It took place in a cinderblock room cluttered with desks, with one window and one easel that the teacher brought from home. Only five or six kids wanted to take the class. There weren’t a lot of assignments. It wasn’t a very serious endeavor.
The teacher gave Leonard paint. He picked up a brush. The world unfolded before his eyes. His first painting was chosen for a Contemporary Arts Center youth exhibit.
During the summer after his sophomore year, he sat in his new room at home — the first he’d ever had to himself, after living seven people in a shotgun — and drew faces over and over.
All the upheaval in New Orleans public education since Katrina — the state takeover of 80 percent of the city’s schools, the extensive school closures that rend holes in a neighborhood and in people’s memories, the charters that come and go, the long bus rides — has a goal: a better future for the children. Leonard would certainly have graduated from Cohen and probably gone to some college or another. But the new system is supposed to provide more. It’s supposed to grasp the Leonards of the world like an arrow in a bow, to point them at their target, to pull back and let fly.
At the last possible moment, in junior year, Leonard identified his target. Cohen High “was comfortable. But college — I needed to go to college,” he said, and “I knew I would need a lot of help.” Of his three art-class friends, all seniors, one was going to Southern University in Baton Rouge, one possibly to Delgado Community College, the third to work.
Leonard decided to switch schools, twice over. He applied to NOCCA’s half-day art program for his senior year. And though some of his Cohen High classmates felt animosity toward Cohen College Prep, the charter they thought was squeezing them out, Leonard thought the newer school would split the difference: a strong college focus, but in the same building. He thought it would be a way to change without changing too much.
The Cohen College Prep counselors had him apply to top schools, schools he’d never imagined: Wesleyan, Brown. Yale chose him, and he chose Yale. “That’s crazy. I was in denial — I couldn’t believe it at first,” he said. Above that, he was one of only 26 of 5,500 applicants to win a Ron Brown Scholarship, which provides extra money plus support to keep promising future black leaders on track.
Leonard isn’t really sure why all these good things came to him. Sure, he had the highest ACT score of any student in either Cohen High or Cohen College Prep: a 28 out of 36 maximum, putting him in the 90th percentile. “I worked hard. I never feel like I work as hard as other people, though,” he said. “I’ve never considered myself an over-achiever.”
Sitting on the floor of a storage closet at NOCCA, he paged through some of the pieces he made this year. His descriptions are peppered with the word “first”: his first screenprint, his first time painting in oils, his first sculpture, first photography class, first woodcut. The first day of class, he swallowed hard and pinned up his work to be critiqued, certain he wasn’t very good.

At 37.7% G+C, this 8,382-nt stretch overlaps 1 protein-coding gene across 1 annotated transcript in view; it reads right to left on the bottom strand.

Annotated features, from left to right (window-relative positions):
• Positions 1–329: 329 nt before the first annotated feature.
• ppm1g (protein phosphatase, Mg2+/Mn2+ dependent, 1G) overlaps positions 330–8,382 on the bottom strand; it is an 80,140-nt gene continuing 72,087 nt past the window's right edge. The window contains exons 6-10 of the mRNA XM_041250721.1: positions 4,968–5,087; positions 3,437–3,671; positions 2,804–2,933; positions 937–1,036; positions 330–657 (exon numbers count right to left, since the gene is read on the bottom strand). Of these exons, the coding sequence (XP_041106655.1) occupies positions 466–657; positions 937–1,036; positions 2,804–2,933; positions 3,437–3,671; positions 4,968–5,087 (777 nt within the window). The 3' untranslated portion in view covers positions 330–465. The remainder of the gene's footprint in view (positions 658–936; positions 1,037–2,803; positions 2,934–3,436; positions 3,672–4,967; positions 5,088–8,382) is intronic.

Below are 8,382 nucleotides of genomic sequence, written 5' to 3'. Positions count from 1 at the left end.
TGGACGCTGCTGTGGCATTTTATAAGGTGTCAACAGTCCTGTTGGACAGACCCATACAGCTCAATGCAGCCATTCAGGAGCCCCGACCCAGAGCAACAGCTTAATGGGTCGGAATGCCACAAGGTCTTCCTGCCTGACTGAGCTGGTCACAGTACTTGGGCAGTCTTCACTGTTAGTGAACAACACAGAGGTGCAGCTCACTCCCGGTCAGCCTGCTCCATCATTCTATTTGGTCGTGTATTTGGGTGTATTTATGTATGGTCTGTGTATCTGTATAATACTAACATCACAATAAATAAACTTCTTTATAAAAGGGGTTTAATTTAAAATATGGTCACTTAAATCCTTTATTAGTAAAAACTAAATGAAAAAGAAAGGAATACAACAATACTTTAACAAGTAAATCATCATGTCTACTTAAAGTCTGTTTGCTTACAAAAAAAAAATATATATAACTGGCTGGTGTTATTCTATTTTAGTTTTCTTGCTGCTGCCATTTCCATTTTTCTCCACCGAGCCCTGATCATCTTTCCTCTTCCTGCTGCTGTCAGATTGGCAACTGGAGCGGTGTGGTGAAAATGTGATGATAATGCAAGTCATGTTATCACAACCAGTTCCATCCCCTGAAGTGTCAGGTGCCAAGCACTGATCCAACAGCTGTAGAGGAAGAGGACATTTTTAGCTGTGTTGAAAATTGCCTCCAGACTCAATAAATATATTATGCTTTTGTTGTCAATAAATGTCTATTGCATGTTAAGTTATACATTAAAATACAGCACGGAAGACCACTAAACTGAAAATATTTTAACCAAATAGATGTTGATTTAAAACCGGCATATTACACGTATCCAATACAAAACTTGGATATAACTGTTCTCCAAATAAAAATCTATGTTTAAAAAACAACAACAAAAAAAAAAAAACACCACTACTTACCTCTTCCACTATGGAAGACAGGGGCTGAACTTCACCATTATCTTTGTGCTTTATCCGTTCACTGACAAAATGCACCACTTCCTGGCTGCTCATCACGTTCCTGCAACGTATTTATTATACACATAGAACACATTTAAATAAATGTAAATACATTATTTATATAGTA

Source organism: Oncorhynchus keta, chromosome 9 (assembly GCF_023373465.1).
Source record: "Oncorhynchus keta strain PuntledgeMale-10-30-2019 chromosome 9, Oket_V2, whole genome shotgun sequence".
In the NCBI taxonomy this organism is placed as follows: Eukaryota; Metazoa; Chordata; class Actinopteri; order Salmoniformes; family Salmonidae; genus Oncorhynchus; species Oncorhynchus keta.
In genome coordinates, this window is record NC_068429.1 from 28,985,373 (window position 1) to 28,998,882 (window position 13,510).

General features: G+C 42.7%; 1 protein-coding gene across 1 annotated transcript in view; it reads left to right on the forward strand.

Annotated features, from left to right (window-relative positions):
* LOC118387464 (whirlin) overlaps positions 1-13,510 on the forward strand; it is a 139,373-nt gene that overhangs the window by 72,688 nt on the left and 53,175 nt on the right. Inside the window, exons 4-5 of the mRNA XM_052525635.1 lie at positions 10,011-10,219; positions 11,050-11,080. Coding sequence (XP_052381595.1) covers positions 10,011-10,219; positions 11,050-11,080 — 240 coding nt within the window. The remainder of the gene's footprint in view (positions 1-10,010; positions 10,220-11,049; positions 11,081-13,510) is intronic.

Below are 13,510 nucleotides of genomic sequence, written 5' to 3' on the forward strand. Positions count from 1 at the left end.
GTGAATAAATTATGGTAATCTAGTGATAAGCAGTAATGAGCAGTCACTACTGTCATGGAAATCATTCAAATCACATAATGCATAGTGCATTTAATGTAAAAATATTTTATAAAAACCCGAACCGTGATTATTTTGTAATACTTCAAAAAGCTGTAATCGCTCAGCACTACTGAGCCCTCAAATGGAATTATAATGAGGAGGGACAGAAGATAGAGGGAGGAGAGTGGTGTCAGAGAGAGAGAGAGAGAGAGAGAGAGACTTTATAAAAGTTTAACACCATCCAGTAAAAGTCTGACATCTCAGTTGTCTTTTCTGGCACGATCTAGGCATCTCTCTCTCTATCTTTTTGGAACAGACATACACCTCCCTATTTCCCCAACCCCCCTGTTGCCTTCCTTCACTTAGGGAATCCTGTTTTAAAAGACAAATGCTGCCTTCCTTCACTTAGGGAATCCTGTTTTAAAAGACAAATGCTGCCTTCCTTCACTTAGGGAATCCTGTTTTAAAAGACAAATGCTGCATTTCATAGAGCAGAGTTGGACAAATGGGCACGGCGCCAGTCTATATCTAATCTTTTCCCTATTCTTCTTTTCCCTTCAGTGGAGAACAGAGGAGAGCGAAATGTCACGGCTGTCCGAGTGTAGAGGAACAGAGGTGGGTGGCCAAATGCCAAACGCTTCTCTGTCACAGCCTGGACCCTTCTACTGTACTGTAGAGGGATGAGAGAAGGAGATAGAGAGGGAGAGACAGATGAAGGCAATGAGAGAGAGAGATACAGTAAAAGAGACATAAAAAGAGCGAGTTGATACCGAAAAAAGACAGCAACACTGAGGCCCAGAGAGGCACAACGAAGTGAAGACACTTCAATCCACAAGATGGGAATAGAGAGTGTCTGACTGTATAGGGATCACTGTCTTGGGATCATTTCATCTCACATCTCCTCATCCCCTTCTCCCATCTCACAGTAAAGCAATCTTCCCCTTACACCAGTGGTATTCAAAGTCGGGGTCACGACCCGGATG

There’s a picture he made this spring of his neighborhood, a piece he singed around the edges, juxtaposing disaster and recovery. He regrets he didn’t make it as elaborate as he envisioned, but at the time he had to visit Yale and Tufts. There are still lifes from the levee where he went on a class field trip.
There are assignments he took literally, like the one to make a self-portrait of himself without a head. In that work, Leonard sits in his favorite armchair, wearing his favorite black Converse high-top sneakers, surrounded by stacks of his favorite books (lots of Stephen King) plus some books he hasn’t read yet but wants to — and no head. Several classmates had more creative interpretations of the assignment, he said.
Now he’s trying to convey messages with his work. Was it successful, the piece on layers of transparent plastic, with a United States flag and a politician smirking and extending his hand? Even with the hoodie-and-gun piece, one viewer thought the man had shot someone and dropped the gun.
If they don’t work, that’s OK. “I can always appreciate that I tried it. I can learn from my mistakes,” Leonard said. “I don’t know what I can or can’t do.”
His NOCCA classmates motivated him. Some of them have found their creative voice, he said, but he hasn’t. When he compares his work to theirs, “I’m good, but I’m not the best. I like that. I like still having a way to go.”
But there is a throughline Leonard doesn’t see in his work: the extraordinary faces, the skin mottled in red paint, greens, blues, unlikely elements carefully put together to seem not only natural but inevitable.
He said he already knew how to make art. He just needed to be shown how. All he needed were the ideas, the techniques, the tools, opportunity, guidance.
At the NOCCA year-end art show, almost everyone shows off their own pictures to their family. Leonard pointed out his new friends’ work. He moved easily in the halls, in the beautiful, professional environment — soaring ceilings, skylights, windows, printing equipment, tall sturdy easels — and the multiracial crowd, many members wearing uniforms from the region’s most elite public and private schools. It was easier to make friends at NOCCA, Leonard said, because he could always go up and start a conversation with anyone about art.
Leonard’s artwork is filled with his siblings. They sometimes fall asleep in his room. In one piece, a younger boy hunches over his Christmas scooter, scowling. His sister sleeps, sucking her thumb. His youngest sibling’s stuffed tiger sits on a chair. Timothy daydreams under a tree. Joseph walks away from a gun.
His family knows he’s going somewhere they can’t really imagine. “I’m 38, and I’ve never been around nobody who went to no Yale,” said Galmon, the uncle, shaking his head. “Never thought I’d see that … Yale. That four-letter word means a lot.”
He’s walking away. But they don’t see it as Leonard leaving them behind. He’s their surrogate dad, their role model, their pride.
“As long as I’m standing, I’m going to push him, because his success is my success, too,” Galmon said. He wishes Leonard’s father “were still here to see this. This would have been the ultimate happiness for him.”
Leonard thinks about his father a lot. As he takes his next steps to Connecticut, to art and to whatever comes beyond the target, his father’s story is never far, always there to consider at a quiet moment.
He said, “I’m just wondering about what kind of man I will be.”